Aesthetic: In some ways, aesthetic knowing is the most attractive, but I think it’s often the least converting. Art in all its forms so engages us and satisfies us that many go no deeper. Still, aesthetic knowing is a central and profound way of knowing. I’ve seen art lead to true changes of consciousness. I have seen people change their lives in response to a novel, a play, a piece of music, or a movie like Dead Man Walking. Their souls were prepared, and God got in through the right metaphor at the right time. They saw their own stories clarified inside of a larger story line.

Epiphany: The last way of knowing, which I’d think religion would prefer and encourage, is epiphanic knowing. An epiphany is a parting of the veil, a life-changing manifestation of meaning, the eureka of awareness of self and the Other. It is the radical grace which we cannot manufacture or orchestrate. There are no formulas which ensure its appearance. It is always a gift, unearned, unexpected, and larger than our present life. We cannot manufacture epiphanies. We can only ask for them, wait for them, expect them, know they are given, keep out of the way, and thank Someone afterward.

I have to imagine that Jesus’ consciousness was developed by all these ways of knowing. Scholar Christopher Pramuk describes how Jesus engaged his listeners and followers in ways far beyond their minds. He writes:

When Jesus of Nazareth prefaced his enigmatic sayings with the words, “let those with eyes to see, see, let those with ears to hear, hear,” scholars tell us he was speaking as a teacher of Jewish wisdom, appealing not just to the head but to the whole person of his listener: heart, body, mind, senses, imagination. Like a lure darting and flashing before a fish, Jesus’s words dance and play before the imagination, breaking open our habitual assumptions about “the way things are.”. . . To be “born again” is to break free of the stultifying womb of conventional wisdom. . . .

Seven Pathways to Wisdom

February 24th, 2021

Wisdom is clearly more than mere intelligence, knowledge of facts, or information. Wisdom is more synthesis than analysis, more paradoxical than linear, more a dance than a march.

In order to grow in wisdom, we need to move beyond cerebral, rational knowing. As wisdom teacher Cynthia Bourgeault puts it: “Wisdom is not knowing more, but knowing with more of you, knowing deeper.” [1] I’ve created a list of seven “ways of knowing” that together can move us toward greater wisdom. Here are the first four:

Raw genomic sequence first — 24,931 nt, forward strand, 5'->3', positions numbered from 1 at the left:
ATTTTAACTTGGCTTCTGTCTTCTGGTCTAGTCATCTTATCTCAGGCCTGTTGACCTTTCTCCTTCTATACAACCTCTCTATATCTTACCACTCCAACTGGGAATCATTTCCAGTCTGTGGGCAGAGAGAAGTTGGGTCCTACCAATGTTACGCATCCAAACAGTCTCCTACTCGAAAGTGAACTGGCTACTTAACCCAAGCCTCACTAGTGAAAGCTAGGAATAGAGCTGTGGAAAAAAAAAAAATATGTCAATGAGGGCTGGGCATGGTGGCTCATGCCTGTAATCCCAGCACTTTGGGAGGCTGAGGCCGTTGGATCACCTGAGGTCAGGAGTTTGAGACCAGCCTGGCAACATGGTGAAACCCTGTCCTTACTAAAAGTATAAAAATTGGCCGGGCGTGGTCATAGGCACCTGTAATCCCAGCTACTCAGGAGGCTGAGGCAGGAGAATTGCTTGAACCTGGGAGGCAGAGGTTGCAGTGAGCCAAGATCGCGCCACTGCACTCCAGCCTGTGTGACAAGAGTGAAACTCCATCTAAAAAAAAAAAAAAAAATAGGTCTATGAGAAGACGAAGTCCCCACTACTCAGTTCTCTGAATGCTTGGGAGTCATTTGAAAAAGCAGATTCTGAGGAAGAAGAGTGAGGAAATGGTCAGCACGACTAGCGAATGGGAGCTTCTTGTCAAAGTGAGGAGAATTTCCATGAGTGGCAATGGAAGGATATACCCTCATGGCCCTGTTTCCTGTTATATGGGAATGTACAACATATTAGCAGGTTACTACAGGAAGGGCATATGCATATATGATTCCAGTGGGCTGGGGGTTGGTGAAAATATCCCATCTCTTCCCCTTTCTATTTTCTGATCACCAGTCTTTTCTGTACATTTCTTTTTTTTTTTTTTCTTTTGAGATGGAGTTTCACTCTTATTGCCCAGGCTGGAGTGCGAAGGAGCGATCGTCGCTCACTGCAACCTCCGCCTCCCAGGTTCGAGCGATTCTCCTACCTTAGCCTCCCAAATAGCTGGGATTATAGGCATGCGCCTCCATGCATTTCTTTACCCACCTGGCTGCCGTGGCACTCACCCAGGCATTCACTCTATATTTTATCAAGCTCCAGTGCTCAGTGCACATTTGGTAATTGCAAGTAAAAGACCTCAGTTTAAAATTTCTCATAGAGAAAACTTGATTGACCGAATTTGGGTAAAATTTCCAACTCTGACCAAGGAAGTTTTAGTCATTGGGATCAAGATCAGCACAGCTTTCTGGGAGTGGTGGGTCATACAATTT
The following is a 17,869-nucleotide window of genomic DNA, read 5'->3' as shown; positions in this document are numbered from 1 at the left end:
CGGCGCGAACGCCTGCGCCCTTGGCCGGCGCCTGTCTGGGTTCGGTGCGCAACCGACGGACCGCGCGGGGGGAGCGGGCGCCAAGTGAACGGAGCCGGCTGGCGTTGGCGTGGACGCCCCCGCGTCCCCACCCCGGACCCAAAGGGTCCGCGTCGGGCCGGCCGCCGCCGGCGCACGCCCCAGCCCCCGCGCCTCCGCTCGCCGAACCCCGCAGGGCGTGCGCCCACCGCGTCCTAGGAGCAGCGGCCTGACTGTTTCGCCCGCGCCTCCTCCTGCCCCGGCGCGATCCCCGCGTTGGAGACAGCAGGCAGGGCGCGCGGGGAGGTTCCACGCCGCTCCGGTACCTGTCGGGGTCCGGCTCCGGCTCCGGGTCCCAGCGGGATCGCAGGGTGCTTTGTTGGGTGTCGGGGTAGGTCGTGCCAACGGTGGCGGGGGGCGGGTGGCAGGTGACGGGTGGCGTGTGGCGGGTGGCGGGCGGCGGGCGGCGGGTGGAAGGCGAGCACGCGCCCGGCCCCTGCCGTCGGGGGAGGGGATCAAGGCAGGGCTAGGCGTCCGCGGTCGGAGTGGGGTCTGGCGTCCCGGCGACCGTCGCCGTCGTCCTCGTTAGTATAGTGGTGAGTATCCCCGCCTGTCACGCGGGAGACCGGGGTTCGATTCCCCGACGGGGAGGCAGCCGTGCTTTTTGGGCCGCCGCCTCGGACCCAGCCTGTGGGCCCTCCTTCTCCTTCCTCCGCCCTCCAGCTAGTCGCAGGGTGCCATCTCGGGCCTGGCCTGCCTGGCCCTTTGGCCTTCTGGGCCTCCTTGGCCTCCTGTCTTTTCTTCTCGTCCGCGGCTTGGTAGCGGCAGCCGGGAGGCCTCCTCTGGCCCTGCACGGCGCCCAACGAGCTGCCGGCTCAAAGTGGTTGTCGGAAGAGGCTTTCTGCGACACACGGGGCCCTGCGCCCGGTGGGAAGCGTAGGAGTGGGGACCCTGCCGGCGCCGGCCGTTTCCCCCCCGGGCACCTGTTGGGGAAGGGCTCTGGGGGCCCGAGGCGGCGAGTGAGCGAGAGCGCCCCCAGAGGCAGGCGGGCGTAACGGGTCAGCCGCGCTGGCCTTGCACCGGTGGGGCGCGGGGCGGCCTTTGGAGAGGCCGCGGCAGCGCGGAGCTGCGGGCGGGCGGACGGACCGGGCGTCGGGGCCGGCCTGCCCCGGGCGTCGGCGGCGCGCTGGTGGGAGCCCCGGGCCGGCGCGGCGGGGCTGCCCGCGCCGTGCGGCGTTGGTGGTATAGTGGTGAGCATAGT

Intellect: The lens that we most associate with knowing is intellectual knowing. It’s the result of formal education and it has to do with science, reason, logic, and what we call intelligence. Most of us are trained to think that it is the only way of knowing or the superior way of knowing. Yet that isn’t necessarily true. Seeing intellectual intelligence as the best or only way of knowing is actually a great limitation.

Will: The second way of knowing is volitional knowing. It comes from making choices, commitments, and decisions, then sticking with them, and experiencing them at different stages. Anyone who has made and then kept vows knows what I’m talking about. It is a knowing that comes from making choices and the very process of struggling with the choices. This knowing is a kind of cumulative knowing that emerges over time. The Franciscan scholar John Duns Scotus (1266–1308) felt that volitional knowing, or will, was higher and closer to love than intellectual knowing.

Emotion: Great emotions are especially powerful teachers. Love, ecstasy, hatred, jealousy, fear, despair, anguish: each have their lessons. Even anger and rage are great teachers, if we listen to them. They have so much power to reveal our deepest self to ourselves and to others, yet we tend to consider them negatively. I would guess that people die and live much more for emotional knowing than they ever will for intellectual, rational knowing. To taste these emotions is to live in a new reality afterward, with a new ability to connect.